The Internship in Education is arranged on an individual basis and is designed to meet the identified needs and/or interests of the student. Students will complete their internships in local schools or educational settings and will be supervised by the course instructor and an off-campus supervisor or clinical educator. Only 4 internship credits may count toward the major or minor.  Students will complete a minimum of 40 hours of field experience per credit earned.  All internships must be arranged by the Director of Teacher Licensure and Field Placements in the semester prior to start date.  Application deadlines are posted on the Educational Studies website.  Students will earn grades in this course.

Credits:
4

Senior Seminar is a topic-based advanced seminar for Educational Studies majors and minors in their final semester of coursework. The
course involves students actively learning, teaching, researching, and engaging in independent topics of special interest, in consultation
with the professor, as they relate to educational policy and practice based around a central shared theme. Examples include federal
education policy, culturally relevant pedagogy, multicultural education, and critical pedagogy.

Credits:
12

In order to obtain a teaching license in the state of Tennessee, all teacher licensure candidates at Rhodes are required to complete a semester of student teaching. The state requires that all candidates complete two distinct 8 week placements in one or two Shelby County Schools. Candidates will begin their student teaching on the first day of the SCS calendar year. Twice a month, candidates will meet to discuss their experiences and practices with a Rhodes faculty member. Prior to student teaching, all candidates will be fingerprinted and must pass a criminal background check. Candidates are also expected to attend all orientations hosted by SCS or and Rhodes. Clinical Student Teaching Applications can be found on the program website and must be submitted by the designated deadline. It is highly recommended that candidates meet with the Director of Teacher Licensure and Field Placements prior to submitting the application. A minimum grade of B is required of all licensure candidates. Candidates who earn lower than a B in this course must repeat the course.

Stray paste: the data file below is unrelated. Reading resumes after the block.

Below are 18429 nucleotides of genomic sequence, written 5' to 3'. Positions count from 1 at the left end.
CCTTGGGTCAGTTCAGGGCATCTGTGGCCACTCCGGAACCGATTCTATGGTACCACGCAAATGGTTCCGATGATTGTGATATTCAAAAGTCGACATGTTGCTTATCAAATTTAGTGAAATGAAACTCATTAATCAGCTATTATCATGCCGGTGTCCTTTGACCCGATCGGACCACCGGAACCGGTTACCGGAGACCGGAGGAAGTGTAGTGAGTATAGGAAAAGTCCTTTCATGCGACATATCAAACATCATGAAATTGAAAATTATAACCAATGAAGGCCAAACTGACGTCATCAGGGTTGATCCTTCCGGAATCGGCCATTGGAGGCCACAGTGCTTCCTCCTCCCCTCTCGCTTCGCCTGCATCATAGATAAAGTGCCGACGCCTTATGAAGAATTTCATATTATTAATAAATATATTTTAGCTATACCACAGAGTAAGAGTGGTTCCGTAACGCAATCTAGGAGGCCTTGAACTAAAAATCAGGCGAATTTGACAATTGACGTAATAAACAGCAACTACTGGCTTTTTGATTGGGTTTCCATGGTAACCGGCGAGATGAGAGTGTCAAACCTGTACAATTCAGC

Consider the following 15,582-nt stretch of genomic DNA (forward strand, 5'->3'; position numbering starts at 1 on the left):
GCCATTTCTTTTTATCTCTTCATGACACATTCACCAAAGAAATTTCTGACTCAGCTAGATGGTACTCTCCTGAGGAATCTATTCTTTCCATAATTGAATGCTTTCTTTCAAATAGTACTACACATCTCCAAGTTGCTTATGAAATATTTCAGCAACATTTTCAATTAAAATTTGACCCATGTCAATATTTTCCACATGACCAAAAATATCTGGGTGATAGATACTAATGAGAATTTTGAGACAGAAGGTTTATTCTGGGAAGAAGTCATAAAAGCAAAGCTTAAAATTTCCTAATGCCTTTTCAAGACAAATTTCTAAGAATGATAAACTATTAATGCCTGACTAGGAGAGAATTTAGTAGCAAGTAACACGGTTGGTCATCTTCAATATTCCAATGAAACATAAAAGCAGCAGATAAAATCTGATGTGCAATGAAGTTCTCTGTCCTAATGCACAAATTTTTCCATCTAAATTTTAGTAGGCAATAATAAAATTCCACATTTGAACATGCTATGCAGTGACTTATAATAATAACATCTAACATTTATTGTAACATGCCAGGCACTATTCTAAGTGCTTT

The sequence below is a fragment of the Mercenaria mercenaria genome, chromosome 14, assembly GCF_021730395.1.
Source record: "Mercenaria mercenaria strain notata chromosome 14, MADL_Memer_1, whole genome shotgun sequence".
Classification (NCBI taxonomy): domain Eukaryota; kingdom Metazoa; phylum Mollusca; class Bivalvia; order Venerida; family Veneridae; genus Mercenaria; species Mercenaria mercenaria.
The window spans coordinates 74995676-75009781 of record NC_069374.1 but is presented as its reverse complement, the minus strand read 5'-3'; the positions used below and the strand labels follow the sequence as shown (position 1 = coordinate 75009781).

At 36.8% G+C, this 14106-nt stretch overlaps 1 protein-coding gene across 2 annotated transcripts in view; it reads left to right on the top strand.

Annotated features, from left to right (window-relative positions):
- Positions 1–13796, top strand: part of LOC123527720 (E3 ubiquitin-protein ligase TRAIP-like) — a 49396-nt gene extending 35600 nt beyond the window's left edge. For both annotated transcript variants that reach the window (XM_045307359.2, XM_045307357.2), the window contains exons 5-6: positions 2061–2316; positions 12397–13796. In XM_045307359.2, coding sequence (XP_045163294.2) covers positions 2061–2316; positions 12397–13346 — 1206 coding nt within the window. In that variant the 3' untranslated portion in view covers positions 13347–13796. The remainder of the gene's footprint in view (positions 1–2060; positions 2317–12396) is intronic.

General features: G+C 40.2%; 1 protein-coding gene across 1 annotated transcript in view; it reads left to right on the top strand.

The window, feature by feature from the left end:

Prerequisite: Completion of all teaching licensure coursework

Credits:
4

This course focuses on the ways in which technology can be integrated into the 21st century classroom environment. Specifically, we will examine and practice implementing the ways in which technology can be used to effectively teach and communicate within and beyond the classroom and how technology can be integrated into assignments that extend beyond the classroom to facilitate student learning and engagement. In doing so, teacher candidates will gain experience integrating technology within lesson plans as a means for satisfying student learning outcomes. Finally, candidates will develop an understanding of technology-based ethical standards and good citizenship practices that can be communicated to students and peers.

Credits:
4

Foundations of Urban Education serves as an introduction to the social, cultural, and philosophical foundations of urban education in the United States. It is designed to cover elements of the history, anthropology, philosophy, sociology, and theory of educational practice in this country, and with the enduring questions, debates, and conflicts that abound regarding teaching, learning, schools, and society.

Credits:
4

All teachers are reading teachers. That is, reading and literacy more broadly are essential skills for all academic and intellectual activity. This course takes a broad view of literacy, and aims to equip teacher candidates with a wealth of theories and resources for engaging students in complex analysis across subject matter areas. Special attention is given to applications of critical theories of literacy in urban school contexts.

Credits:
4